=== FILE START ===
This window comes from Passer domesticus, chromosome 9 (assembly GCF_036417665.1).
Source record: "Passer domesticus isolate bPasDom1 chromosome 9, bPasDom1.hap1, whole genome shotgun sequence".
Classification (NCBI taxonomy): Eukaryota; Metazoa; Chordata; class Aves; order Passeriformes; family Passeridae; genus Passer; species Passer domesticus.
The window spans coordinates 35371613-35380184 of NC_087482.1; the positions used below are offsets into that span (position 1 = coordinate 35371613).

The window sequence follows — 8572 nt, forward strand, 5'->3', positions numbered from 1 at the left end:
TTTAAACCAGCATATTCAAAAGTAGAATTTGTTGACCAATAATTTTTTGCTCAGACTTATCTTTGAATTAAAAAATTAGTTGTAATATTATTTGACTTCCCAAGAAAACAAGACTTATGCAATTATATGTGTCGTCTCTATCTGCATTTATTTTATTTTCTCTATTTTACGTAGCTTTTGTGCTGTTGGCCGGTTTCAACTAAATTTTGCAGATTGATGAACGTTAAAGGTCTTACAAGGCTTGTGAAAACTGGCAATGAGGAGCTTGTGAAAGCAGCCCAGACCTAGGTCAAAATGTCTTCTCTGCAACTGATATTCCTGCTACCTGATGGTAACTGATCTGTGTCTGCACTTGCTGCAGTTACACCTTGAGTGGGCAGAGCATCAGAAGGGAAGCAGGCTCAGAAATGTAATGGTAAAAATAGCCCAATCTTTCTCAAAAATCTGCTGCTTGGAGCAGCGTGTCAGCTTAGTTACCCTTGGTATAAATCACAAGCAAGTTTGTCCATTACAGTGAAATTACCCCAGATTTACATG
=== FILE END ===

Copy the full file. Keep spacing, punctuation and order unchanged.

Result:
This window comes from Passer domesticus, chromosome 9 (assembly GCF_036417665.1).
Source record: "Passer domesticus isolate bPasDom1 chromosome 9, bPasDom1.hap1, whole genome shotgun sequence".
Classification (NCBI taxonomy): Eukaryota; Metazoa; Chordata; class Aves; order Passeriformes; family Passeridae; genus Passer; species Passer domesticus.
The window spans coordinates 35371613-35380184 of NC_087482.1; the positions used below are offsets into that span (position 1 = coordinate 35371613).

The window sequence follows — 8572 nt, forward strand, 5'->3', positions numbered from 1 at the left end:
TTTAAACCAGCATATTCAAAAGTAGAATTTGTTGACCAATAATTTTTTGCTCAGACTTATCTTTGAATTAAAAAATTAGTTGTAATATTATTTGACTTCCCAAGAAAACAAGACTTATGCAATTATATGTGTCGTCTCTATCTGCATTTATTTTATTTTCTCTATTTTACGTAGCTTTTGTGCTGTTGGCCGGTTTCAACTAAATTTTGCAGATTGATGAACGTTAAAGGTCTTACAAGGCTTGTGAAAACTGGCAATGAGGAGCTTGTGAAAGCAGCCCAGACCTAGGTCAAAATGTCTTCTCTGCAACTGATATTCCTGCTACCTGATGGTAACTGATCTGTGTCTGCACTTGCTGCAGTTACACCTTGAGTGGGCAGAGCATCAGAAGGGAAGCAGGCTCAGAAATGTAATGGTAAAAATAGCCCAATCTTTCTCAAAAATCTGCTGCTTGGAGCAGCGTGTCAGCTTAGTTACCCTTGGTATAAATCACAAGCAAGTTTGTCCATTACAGTGAAATTACCCCAGATTTACATG